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Taking a Break from Reviews: A TIFF Overview

Well, I got almost halfway through my reviews before getting home. That's not too bad. Once the parties started later in the week, I just couldn't carve the time our of my sleep schedule to blog. Sorry about that. I will continue with the reviews tomorrow, but I thought now would be a good time to take a break and talk a little about the TIFF experience as a whole.

Beth, Chris, and I had a morning flight on Friday, September 7, and were driven to the airport by my incredibly generous husband (who would be flying Toronto the following Tuesday). While waiting for our flight to depart Chris chatted with Elizabeth Taylor-Mead, with whom he works at the Coolidge Corner Foundation, and we had a nice conversation with Scot Heller, Arts & Film Editor for the Boston Globe. Upon boarding, I found that I was seated next to Elizabeth, and we chatted a bit about bringing groups to Toronto. She brings several Chlotrudis Board members, and I organize the Chlotrudis members, of which there were a total of 14 traveling to Toronto this year. The flight was quick and uneventful, and we arrived in Toronto eager to start the film festival activities.

We shared a cab with Scott Heller, which was a nice opportunity to catch up with him as it had been a while since we last chatted. I found out that Leighton Klein had left the Globe (which I was sad to hear; Leighton was fun to e chat with a consulate parties.) It was also a good opportunity to remind Scott what Chlotrudis was up to lately.

We checked into the Madison Manor Boutique Hotel, located in the Annex, near Bloor and Spadina. Chris and I would be roomies until he left and Scot arrived on Tuesday. Then I would be upgrading to a suite with Scottie. Our room was nice enough, and the hotel staff was very helpful. Things were promising. Next order of business... the box office.

As is always the case, the first day of TIFF is always the most stressful for those of us who do not spend the money on the lottery system for advanced tickets. Upon arriving at the box office at College Park, Beth, Chris and I got in line (see Beth on the left and Chris on the right) and settled in for what we felt sure would be a disappointing showing. Here is where you try to get as many tickets as possible for the films you want to see. The line didn't move all that quickly, and once we reached the ticket counter, we each got anywhere from a third to about half of the tickets we wanted. This was fine with us, since we knew we would be getting the tickets we needed each day in the morning, and too many tickets would mean a lot of exchanging (I always change my mind many times throughout the festival regarding which films I wanted to see.) Unfortunately, our time at the box office ate up more time than we'd hoped, and we barely had enough time to grab some fast food before Chris and I met Bruce for our first film.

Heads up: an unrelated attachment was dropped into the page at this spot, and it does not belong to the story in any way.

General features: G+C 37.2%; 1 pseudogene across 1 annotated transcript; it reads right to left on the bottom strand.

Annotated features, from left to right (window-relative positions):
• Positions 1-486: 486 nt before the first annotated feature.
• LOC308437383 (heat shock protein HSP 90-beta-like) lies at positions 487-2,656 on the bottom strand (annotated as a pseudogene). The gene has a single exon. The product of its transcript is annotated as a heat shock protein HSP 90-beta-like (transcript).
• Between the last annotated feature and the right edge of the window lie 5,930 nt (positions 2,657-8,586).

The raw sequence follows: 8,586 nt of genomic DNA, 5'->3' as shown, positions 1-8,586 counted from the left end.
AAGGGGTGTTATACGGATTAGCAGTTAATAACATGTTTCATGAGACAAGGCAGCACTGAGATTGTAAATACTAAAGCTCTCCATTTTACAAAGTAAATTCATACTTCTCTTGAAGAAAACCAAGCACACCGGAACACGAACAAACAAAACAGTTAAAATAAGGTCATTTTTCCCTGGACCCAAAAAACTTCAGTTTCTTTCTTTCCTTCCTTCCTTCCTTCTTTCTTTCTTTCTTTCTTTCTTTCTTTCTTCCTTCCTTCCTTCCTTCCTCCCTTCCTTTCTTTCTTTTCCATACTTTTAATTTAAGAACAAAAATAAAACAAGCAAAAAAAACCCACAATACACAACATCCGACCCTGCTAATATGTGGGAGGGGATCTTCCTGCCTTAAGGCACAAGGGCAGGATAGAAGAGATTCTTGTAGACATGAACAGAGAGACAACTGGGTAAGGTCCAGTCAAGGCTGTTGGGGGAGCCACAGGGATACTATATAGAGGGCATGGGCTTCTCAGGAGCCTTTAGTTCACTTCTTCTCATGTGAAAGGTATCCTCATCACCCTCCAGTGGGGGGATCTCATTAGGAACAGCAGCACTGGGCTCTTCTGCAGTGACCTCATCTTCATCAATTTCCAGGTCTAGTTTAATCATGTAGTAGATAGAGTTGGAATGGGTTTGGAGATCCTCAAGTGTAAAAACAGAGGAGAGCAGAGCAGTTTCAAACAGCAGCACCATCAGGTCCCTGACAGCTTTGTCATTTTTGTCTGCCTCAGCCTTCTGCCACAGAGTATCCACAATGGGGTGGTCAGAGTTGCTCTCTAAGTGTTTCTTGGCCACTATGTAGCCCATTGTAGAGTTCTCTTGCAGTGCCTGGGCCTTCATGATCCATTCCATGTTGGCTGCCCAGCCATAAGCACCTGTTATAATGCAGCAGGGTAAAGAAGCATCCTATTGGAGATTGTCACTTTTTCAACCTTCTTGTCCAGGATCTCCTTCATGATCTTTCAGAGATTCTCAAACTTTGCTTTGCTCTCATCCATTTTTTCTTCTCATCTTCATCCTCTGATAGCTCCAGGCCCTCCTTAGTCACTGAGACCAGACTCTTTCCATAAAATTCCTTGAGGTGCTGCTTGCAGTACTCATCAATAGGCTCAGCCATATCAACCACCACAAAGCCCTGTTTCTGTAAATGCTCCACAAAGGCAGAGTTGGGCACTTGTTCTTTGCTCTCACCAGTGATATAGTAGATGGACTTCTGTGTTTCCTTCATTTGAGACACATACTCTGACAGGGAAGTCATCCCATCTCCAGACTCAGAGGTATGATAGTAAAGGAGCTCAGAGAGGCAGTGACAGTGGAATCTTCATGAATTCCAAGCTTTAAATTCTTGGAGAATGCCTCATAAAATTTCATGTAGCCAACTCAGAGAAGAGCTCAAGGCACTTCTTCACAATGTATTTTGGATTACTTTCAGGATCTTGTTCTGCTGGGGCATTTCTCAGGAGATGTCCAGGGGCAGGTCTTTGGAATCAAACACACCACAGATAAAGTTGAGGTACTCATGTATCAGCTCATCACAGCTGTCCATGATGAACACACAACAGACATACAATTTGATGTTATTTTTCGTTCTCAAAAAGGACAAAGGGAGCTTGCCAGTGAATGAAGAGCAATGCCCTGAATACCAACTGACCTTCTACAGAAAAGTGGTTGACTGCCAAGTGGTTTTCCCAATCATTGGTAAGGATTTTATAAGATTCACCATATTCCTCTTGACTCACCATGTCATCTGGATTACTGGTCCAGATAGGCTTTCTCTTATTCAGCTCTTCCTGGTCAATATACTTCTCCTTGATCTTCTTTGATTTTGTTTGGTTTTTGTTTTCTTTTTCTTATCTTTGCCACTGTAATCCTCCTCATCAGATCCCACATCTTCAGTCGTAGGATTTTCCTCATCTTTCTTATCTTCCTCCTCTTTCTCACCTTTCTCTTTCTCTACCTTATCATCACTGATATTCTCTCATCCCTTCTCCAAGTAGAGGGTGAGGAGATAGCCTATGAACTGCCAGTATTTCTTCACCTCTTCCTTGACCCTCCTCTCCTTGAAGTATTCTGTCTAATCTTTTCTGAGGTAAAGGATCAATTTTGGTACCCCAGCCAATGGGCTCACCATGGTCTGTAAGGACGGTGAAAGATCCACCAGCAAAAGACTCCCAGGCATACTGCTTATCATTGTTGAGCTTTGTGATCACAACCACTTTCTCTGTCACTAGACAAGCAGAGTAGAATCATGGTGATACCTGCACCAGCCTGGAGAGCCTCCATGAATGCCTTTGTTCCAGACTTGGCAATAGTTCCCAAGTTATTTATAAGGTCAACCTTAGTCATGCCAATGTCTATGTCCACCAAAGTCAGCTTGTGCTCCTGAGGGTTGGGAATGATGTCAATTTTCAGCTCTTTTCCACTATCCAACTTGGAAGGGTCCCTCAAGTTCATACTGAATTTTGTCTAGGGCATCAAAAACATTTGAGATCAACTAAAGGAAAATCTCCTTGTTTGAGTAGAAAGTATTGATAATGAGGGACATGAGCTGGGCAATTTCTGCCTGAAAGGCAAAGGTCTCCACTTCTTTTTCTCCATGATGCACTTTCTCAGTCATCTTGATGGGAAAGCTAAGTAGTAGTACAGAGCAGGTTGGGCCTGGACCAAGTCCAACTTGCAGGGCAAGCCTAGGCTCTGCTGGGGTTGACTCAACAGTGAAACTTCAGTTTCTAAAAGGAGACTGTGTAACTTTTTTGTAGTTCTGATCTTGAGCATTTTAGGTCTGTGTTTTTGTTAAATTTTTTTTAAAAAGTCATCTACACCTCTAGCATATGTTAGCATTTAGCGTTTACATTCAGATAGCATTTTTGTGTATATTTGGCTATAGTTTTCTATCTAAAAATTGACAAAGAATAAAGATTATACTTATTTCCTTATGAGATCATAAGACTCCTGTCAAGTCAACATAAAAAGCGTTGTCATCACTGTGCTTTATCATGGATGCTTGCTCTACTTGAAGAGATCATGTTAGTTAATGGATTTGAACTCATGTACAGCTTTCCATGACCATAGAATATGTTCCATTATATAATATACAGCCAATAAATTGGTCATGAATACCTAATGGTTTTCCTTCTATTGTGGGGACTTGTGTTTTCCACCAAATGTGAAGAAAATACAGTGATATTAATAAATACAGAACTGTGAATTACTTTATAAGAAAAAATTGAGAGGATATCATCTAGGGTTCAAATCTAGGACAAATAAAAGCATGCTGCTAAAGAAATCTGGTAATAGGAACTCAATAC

The early morning ritual at the box office is something that many people don't understand. They wonder how I could possibly enjoy doing this, and to tell you the truth, I'm not sure what the answer is to that. It's true, the festival is exhausting, and getting up between 5 and 5:30 a.m. in order to get to the box office by 6 a.m. at the latest seems masochistic, but for me, it's all part of the festival experience. Despite late nights, including one night out until after 2 a.m., I got to the festival box office at the Manulife Center before 6 a.m. four out of my eight days in Toronto in order to get tickets for myself and any other Chlotrudis members who needed them. (Thanks to Beth for handling the fifth day, and to Scot for accompanying me on Wednesday). This year we had a perfect record, getting all the "sold-out" tickets we needed at the box office on the day-of. (The picture at left shows a piece of the line-up around 6:45 a.m. at the Manulife Center. The box office opens at 7 a.m.)

We spent a lot of time in the Toronto subways, run by the Toronto Transit Commission. With the Spadina stop directly behind the hotel, we were just steps away from quick, efficient transportation all over the city, and to all of the movie venues. The Toronto subways run frequently and smoothly. They are relatively clean, with wider cars. The one complaint I have about the subway system is their Sunday schedule where trains do not begin running until 9 a.m.! Here's a shot of one of the subway stops after just missing a departing train.

One last word on the opening promotional trailers that precede every film. These have often been the topic of much discussion in the past, and quickly wear thin by the end of the week after multiple viewings. I've gotta say, and all you other film festivals should take note, despite the presence of half a dozen or so of these promos, they were kept extremely short. This was a definite plus. Additionally, the main promo, the one advertising the Bell Lightbox, future home of the Toronto International Film Festival, featured music from Feist's "I Feel it All." This was a good way to keep some positivity around that promo (which otherwise was pretty poor... except for its brevity). Feist is great, and she's Canadian! Take a look...